Gareth Edwards, the man in charge of training staff for jobs in the Welsh tourism industry, has caused consternation by complaining about the number of Eastern European immigrants applying for jobs in the sector. The problem with Eastern Europeans, he says, is that they’re not “local people with local accents”.
He continued, “I don't believe that if you bring someone from Poland, Lithuania or the accession countries that [sic] you can deliver a distinctively Welsh experience:, finally admitting, “It almost sounds racist, but...”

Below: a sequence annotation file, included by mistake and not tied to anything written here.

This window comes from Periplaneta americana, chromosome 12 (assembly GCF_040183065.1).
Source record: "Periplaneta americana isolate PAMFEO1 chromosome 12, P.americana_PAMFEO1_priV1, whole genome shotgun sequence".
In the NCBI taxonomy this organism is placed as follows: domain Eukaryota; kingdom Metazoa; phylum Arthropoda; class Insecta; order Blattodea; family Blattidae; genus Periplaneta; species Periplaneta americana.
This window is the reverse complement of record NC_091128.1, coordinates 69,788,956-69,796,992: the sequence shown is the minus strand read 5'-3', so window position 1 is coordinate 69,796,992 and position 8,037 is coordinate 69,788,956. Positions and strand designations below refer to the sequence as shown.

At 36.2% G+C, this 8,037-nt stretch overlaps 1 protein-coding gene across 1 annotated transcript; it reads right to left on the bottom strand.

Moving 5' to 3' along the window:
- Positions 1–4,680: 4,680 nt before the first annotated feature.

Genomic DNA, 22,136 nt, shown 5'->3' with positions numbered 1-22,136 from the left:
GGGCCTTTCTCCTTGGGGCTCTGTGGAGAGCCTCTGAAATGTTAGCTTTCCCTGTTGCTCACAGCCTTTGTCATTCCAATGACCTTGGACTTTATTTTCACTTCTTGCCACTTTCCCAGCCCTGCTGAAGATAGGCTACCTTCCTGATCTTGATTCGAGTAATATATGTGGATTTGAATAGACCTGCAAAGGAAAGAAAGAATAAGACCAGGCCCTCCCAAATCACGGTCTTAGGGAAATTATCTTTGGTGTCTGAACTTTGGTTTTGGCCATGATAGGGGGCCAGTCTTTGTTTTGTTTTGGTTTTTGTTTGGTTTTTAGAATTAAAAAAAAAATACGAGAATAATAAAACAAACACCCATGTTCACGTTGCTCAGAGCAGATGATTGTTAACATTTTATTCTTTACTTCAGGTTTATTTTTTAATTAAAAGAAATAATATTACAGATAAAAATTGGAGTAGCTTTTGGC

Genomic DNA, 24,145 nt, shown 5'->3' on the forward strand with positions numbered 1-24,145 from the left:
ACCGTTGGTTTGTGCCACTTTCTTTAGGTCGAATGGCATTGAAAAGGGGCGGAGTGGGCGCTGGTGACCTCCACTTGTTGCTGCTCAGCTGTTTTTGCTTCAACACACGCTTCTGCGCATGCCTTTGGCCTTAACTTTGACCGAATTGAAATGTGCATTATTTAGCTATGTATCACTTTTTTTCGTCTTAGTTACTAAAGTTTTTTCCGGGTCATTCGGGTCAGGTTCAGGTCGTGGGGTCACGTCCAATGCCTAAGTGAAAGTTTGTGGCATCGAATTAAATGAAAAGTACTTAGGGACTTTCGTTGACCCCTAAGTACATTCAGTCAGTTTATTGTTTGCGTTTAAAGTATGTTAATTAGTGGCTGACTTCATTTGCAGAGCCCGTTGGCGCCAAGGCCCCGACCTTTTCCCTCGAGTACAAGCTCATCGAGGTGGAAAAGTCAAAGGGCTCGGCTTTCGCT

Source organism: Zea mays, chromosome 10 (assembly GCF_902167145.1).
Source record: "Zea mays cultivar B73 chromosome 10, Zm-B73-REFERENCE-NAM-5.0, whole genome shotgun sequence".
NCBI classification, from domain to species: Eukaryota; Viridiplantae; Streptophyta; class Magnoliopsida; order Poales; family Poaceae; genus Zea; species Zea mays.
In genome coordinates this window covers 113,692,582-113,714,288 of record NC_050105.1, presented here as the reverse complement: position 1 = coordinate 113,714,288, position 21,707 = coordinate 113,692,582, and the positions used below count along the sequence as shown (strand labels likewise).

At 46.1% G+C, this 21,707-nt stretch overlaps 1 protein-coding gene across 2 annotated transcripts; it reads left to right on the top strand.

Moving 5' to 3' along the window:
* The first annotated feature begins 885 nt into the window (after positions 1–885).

We’ve got news for Mr. Edwards: we’re not living in the fifties any more, and the age of colour or nationality bars for even the most menial jobs is over, smashed by the Grunwick strikers and other workers in struggle.
Thankfully, you can’t say “I’m not racist, but...” these days without revealing yourself as, in fact, a racist. There’s an old Welsh saying which puts it nicely: “Rhyw a hwch ei rhoch” (roughly: if it looks like a pig, expect it to grunt).